Regular readers of this blog will know I am somewhat obsessed with the names of companies, products and services.
So often during my advice clinics I ‘help’ my clients discover the name they had chosen for their business has already been registered as a trade mark at the UK Intellectual Property Office. At this point some of them say they will no longer be able to start their business without the name they had their heart set on.
I explain that any name can work for a business. As long as it is legal, available and memorable. For example who would have thought these names based on fruit would have become associated with successful ventures (including the most valuable brand in the world).
But, if you can come up with a great name for a business then so much the better. For instance what would you call a vegetarian beef burger? A Vurger of course. And that is exactly what The Vurger Co has done.
You can read their story in detail here, but it is interesting to see that the idea started with health issues in a similar way to Deliciously Ella. And they way they initially tested the concept with a market stall. The best way to get feedback on a new edible product. I’m looking forward to finding out if they taste as good as they look.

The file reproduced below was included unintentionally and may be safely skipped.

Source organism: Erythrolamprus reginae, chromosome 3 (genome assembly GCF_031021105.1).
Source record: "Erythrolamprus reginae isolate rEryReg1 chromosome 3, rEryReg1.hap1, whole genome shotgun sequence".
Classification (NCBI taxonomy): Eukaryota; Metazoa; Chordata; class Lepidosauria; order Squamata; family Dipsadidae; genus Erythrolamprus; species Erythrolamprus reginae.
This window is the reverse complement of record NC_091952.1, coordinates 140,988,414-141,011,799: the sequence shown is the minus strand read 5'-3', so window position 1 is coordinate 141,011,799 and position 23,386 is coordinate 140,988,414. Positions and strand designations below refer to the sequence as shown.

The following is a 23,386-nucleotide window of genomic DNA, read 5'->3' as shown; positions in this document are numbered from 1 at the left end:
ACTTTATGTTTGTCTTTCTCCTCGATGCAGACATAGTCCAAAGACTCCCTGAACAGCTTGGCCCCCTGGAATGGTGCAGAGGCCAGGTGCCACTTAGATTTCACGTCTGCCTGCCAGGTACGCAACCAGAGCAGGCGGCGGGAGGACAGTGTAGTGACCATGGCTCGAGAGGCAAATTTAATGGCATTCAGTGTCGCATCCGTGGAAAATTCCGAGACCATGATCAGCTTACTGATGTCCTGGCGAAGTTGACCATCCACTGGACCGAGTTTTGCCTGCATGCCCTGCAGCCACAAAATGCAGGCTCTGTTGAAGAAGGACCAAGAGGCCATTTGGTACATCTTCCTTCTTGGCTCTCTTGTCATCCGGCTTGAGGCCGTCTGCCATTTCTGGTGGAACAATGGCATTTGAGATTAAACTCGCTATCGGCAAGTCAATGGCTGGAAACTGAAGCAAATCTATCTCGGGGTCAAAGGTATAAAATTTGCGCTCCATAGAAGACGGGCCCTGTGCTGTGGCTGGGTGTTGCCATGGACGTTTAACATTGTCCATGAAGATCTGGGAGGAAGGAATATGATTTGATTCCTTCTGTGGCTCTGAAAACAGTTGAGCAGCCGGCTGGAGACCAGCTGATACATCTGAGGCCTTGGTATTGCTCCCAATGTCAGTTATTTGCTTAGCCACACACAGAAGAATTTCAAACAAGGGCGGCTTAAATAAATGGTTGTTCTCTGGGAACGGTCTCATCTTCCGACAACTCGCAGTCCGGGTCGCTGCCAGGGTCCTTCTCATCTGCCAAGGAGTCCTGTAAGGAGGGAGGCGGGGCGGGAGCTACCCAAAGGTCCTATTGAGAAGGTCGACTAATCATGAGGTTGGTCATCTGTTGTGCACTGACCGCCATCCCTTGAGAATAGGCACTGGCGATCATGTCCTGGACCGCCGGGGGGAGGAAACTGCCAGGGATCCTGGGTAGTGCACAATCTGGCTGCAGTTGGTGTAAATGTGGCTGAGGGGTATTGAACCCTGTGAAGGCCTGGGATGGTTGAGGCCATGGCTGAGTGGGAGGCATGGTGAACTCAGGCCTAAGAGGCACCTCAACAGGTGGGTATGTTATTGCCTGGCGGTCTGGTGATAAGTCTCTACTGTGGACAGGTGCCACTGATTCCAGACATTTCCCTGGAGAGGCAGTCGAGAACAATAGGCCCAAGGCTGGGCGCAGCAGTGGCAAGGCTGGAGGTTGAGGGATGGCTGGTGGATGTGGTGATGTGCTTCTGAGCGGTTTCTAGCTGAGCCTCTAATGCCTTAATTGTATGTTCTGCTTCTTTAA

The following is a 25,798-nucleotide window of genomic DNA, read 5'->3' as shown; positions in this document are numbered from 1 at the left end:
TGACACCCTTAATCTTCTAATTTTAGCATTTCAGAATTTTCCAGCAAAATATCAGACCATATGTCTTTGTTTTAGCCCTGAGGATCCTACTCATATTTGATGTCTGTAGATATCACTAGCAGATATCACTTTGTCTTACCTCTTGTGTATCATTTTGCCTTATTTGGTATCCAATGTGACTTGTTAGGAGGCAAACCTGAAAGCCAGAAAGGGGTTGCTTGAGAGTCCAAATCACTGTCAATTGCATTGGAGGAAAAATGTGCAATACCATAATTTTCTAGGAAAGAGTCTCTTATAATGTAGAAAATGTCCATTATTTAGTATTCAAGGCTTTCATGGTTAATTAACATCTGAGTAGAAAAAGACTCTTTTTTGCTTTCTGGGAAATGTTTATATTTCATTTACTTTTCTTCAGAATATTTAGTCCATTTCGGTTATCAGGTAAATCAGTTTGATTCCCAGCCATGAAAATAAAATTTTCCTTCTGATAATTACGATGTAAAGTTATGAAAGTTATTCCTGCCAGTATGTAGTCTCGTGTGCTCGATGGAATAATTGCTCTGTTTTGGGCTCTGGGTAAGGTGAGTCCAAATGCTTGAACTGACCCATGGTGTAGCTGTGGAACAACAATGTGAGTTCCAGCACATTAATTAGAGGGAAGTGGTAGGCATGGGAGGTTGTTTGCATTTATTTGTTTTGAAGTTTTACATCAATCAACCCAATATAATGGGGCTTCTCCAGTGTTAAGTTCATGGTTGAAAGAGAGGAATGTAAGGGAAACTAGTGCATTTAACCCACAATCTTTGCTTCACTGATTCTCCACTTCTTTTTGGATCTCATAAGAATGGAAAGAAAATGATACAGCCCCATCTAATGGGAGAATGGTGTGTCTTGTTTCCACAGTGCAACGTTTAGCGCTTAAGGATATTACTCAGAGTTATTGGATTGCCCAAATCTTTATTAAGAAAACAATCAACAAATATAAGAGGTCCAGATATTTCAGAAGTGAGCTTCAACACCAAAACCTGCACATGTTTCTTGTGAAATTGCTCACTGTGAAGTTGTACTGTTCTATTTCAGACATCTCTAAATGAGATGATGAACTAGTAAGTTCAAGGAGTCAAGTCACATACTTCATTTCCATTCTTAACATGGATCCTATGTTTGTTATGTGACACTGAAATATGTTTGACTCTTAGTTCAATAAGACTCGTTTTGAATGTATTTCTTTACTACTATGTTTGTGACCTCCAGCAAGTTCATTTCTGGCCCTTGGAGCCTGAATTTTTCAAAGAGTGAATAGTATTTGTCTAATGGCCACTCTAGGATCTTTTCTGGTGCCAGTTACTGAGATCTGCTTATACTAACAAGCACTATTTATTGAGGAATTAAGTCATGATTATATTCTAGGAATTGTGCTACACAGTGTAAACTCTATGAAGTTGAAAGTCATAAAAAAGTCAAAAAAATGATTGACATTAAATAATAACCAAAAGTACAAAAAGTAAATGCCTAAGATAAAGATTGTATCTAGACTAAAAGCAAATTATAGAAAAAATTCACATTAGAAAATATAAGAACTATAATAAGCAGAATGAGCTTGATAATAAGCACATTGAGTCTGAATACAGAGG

Now I think about it, perhaps Vurger is too good a name, and they risk committing ‘Genericide’ in the long-term. This BBC website article explains how some brands that became household names lost the rights to their very own trade mark. ‘Genericide’: Brands destroyed by their own success. Maybe they will need to follow Google’s example and publish “rules for proper usage” of all its trademarks.